Rich Aucoin


BY Paul BlinovPublished May 15, 2019

Rich Aucoin has never been afraid to go big. Whether in lyrical content or musical scope, it might be the very scale of the Halifax-based musician's exuberant poptronica that makes it so affecting. He's conjured cathartic, 500-contributor parties (2011's We're All Dying to Live) and explored the fleeting connections we make (2014's Ephemeral) by letting massive swells of emotive sound carry the ambitions of his subject matter. In other hands it could feel too preachy, but Aucoin lets his deeper ideas absorb in through hook-laden, shout-along deliveries; you aren't so much asked to think about these things as you're given a way to feel them.
And so it is with Aucoin's third album, Release, which finds him grappling with mortality itself (the album, Aucoin recently revealed to Exclaim!, was almost called Death). Facing the music here means 11 songs of bright, empathetic electro-pop that probe unusual depths. It's pretty explicitly about making the most of the time we have, with Aucoin casting those sentiments in celebratory hues.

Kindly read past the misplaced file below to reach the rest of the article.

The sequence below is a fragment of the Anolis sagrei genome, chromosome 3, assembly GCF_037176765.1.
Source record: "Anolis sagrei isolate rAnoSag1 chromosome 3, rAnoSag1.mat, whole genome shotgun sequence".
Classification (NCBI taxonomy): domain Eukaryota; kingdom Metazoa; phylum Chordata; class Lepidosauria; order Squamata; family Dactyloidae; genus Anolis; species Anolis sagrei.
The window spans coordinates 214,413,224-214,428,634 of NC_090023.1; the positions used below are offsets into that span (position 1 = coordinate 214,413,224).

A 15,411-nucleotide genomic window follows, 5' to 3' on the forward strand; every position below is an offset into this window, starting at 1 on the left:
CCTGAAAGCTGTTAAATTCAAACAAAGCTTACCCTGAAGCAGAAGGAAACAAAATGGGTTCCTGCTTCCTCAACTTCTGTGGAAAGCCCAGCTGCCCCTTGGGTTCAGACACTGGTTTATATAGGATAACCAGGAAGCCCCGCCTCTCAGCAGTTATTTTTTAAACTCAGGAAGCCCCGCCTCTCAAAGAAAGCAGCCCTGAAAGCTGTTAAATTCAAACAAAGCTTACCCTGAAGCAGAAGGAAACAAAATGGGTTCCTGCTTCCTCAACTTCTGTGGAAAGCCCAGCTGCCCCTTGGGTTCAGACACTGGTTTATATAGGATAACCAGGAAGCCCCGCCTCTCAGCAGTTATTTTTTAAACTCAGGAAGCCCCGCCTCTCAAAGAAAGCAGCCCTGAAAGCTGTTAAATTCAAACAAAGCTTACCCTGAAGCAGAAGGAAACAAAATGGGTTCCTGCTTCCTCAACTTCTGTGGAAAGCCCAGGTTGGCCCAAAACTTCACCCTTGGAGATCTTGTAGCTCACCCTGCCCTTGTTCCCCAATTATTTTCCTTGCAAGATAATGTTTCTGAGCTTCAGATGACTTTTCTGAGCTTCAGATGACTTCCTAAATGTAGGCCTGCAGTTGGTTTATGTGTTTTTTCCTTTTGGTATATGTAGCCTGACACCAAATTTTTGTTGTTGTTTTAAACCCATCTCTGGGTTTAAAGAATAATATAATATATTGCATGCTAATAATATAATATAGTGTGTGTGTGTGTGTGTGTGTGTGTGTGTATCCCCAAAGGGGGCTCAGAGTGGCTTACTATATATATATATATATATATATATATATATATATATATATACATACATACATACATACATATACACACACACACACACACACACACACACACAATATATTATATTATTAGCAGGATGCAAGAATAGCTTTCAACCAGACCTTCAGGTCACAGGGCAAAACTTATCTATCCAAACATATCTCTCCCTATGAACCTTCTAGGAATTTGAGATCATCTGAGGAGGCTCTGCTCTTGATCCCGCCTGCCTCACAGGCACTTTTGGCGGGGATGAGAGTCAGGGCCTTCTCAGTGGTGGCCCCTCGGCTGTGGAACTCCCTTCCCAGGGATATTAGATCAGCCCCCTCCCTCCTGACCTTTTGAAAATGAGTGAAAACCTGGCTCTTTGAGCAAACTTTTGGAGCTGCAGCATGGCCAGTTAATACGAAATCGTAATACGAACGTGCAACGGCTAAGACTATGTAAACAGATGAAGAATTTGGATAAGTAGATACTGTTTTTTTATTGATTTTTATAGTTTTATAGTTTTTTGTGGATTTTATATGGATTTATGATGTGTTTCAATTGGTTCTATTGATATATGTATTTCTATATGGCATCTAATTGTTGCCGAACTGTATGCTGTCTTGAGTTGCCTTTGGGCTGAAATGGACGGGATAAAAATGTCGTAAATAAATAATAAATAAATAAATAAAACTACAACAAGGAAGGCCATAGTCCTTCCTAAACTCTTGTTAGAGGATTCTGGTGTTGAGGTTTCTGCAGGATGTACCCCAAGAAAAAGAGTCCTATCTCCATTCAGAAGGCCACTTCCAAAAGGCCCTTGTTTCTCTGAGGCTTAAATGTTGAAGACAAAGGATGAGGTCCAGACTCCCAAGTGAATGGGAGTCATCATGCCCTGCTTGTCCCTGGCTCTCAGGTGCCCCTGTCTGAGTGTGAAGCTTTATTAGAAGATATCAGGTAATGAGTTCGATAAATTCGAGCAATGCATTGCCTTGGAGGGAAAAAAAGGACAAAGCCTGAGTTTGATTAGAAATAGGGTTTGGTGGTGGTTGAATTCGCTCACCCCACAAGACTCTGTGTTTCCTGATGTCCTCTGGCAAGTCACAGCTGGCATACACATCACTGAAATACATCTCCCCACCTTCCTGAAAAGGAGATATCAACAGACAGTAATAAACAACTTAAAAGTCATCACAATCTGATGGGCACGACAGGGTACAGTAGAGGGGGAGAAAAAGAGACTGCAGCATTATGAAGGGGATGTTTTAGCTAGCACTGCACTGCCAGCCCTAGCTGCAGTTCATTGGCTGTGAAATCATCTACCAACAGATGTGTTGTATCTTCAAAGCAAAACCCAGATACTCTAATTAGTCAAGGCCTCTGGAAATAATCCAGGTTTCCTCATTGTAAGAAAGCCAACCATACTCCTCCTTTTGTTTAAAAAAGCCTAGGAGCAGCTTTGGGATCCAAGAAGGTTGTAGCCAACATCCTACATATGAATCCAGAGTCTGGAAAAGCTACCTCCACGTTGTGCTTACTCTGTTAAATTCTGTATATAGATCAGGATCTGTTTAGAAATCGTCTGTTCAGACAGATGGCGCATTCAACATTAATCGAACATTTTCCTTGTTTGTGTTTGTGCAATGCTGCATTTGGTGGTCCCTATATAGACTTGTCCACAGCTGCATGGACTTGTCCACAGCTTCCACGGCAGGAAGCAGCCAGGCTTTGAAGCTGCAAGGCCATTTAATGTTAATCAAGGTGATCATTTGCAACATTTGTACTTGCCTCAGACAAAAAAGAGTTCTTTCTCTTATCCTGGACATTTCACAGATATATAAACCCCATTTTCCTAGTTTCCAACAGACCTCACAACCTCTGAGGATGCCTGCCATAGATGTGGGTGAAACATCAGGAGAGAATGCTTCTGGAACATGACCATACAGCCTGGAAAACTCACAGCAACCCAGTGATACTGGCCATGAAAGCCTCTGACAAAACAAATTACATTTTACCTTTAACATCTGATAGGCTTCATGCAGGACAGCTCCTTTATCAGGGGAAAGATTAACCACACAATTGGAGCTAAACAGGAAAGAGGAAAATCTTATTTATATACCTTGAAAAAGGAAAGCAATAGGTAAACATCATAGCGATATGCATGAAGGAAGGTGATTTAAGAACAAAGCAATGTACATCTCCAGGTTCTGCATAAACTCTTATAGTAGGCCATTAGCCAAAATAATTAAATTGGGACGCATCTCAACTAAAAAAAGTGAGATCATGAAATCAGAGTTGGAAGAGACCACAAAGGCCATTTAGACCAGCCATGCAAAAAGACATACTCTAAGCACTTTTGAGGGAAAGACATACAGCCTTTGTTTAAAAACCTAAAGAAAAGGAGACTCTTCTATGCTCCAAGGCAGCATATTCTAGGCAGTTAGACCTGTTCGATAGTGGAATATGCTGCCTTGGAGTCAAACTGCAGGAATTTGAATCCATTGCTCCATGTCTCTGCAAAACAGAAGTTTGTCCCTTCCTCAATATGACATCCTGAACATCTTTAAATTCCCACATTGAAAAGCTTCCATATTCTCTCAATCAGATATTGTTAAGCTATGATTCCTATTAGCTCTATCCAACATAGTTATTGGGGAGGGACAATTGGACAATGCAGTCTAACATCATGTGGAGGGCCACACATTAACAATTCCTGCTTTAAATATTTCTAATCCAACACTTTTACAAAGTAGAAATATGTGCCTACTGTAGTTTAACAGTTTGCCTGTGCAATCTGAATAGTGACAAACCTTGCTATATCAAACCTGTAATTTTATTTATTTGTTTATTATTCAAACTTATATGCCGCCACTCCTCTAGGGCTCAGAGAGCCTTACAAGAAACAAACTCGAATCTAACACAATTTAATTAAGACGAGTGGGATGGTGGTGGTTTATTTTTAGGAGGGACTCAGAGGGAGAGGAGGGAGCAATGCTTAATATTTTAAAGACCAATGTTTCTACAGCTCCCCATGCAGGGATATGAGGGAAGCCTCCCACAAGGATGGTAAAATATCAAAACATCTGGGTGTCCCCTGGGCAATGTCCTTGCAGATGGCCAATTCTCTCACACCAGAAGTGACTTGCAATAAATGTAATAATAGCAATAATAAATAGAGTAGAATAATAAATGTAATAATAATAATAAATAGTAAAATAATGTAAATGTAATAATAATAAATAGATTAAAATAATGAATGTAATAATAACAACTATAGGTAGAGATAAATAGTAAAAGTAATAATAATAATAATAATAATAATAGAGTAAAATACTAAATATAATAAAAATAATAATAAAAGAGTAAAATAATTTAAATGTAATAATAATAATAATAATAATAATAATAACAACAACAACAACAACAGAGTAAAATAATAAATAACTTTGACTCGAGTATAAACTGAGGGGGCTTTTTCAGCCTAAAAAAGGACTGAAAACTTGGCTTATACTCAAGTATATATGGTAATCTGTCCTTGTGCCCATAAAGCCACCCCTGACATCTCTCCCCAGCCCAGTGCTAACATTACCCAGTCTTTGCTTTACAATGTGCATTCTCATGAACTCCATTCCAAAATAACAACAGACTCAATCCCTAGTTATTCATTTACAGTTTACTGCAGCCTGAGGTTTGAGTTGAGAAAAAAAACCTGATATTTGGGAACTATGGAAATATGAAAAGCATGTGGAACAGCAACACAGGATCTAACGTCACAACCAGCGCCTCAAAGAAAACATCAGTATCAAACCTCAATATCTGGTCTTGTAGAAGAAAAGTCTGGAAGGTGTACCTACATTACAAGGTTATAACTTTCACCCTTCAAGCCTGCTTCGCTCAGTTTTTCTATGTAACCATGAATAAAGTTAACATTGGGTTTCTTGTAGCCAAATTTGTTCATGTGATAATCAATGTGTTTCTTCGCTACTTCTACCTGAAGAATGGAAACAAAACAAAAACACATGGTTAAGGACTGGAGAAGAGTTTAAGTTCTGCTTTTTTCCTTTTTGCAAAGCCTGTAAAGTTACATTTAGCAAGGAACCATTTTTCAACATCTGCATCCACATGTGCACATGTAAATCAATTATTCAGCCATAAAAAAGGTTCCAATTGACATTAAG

After "The Base" opens with a sample of author Sam Harris ("The reality of your life is now"), "The Dream" lets a warm, spacey drift couch darker ideas, while "The Middle" offers a moment of clarity in tones of soaring pop. Instrumental "The Mind" finds compelling hooks in its shifting, wordless build; much space is given to instrumental surges on Release, as if Aucoin is offering room to ponder and process his lyrical content. Sometimes it feels a little adrift, but rarely for long.
"The Time" shifts the palette, as piano, strings and a layered-vocals chorus land the idea that "This time is not enough / This life is not enough." It also sets up the seven-minute instrumental title track to close the album out in an affecting cascade of colourful sounds.
Release also syncs up with Disney's animated Alice in Wonderland, which might account for some of that drift. But even without that visual component, Aucoin's songcraft remains more inviting than didactic. Release's sheer vibrancy makes you want to rise up to meet the existential sentiments that Aucoin is exploring.
(Haven Sounds)

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